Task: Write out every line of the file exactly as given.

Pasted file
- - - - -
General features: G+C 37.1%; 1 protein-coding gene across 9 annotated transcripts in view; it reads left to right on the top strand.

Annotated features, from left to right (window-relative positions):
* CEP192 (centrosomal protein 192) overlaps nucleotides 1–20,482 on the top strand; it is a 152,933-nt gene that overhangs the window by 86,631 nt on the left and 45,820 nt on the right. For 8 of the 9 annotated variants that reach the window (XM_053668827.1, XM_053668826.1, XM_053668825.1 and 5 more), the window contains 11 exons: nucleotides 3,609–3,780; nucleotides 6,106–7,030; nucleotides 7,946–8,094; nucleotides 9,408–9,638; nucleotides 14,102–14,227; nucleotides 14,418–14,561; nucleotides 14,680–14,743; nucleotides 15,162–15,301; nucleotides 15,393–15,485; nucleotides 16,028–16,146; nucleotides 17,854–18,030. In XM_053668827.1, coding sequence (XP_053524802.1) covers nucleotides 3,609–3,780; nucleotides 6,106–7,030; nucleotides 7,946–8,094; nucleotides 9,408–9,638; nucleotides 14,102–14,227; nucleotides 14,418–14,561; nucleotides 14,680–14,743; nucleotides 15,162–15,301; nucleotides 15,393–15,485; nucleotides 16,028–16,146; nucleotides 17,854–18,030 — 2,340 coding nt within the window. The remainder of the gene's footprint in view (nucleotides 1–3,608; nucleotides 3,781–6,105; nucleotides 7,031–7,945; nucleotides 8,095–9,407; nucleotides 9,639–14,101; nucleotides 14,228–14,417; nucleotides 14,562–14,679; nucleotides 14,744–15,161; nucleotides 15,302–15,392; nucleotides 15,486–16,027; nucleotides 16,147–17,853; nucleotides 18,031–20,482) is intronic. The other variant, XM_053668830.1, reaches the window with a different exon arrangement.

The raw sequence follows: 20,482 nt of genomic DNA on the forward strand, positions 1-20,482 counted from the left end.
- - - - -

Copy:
General features: G+C 37.1%; 1 protein-coding gene across 9 annotated transcripts in view; it reads left to right on the top strand.

Annotated features, from left to right (window-relative positions):
* CEP192 (centrosomal protein 192) overlaps nucleotides 1–20,482 on the top strand; it is a 152,933-nt gene that overhangs the window by 86,631 nt on the left and 45,820 nt on the right. For 8 of the 9 annotated variants that reach the window (XM_053668827.1, XM_053668826.1, XM_053668825.1 and 5 more), the window contains 11 exons: nucleotides 3,609–3,780; nucleotides 6,106–7,030; nucleotides 7,946–8,094; nucleotides 9,408–9,638; nucleotides 14,102–14,227; nucleotides 14,418–14,561; nucleotides 14,680–14,743; nucleotides 15,162–15,301; nucleotides 15,393–15,485; nucleotides 16,028–16,146; nucleotides 17,854–18,030. In XM_053668827.1, coding sequence (XP_053524802.1) covers nucleotides 3,609–3,780; nucleotides 6,106–7,030; nucleotides 7,946–8,094; nucleotides 9,408–9,638; nucleotides 14,102–14,227; nucleotides 14,418–14,561; nucleotides 14,680–14,743; nucleotides 15,162–15,301; nucleotides 15,393–15,485; nucleotides 16,028–16,146; nucleotides 17,854–18,030 — 2,340 coding nt within the window. The remainder of the gene's footprint in view (nucleotides 1–3,608; nucleotides 3,781–6,105; nucleotides 7,031–7,945; nucleotides 8,095–9,407; nucleotides 9,639–14,101; nucleotides 14,228–14,417; nucleotides 14,562–14,679; nucleotides 14,744–15,161; nucleotides 15,302–15,392; nucleotides 15,486–16,027; nucleotides 16,147–17,853; nucleotides 18,031–20,482) is intronic. The other variant, XM_053668830.1, reaches the window with a different exon arrangement.

The raw sequence follows: 20,482 nt of genomic DNA on the forward strand, positions 1-20,482 counted from the left end.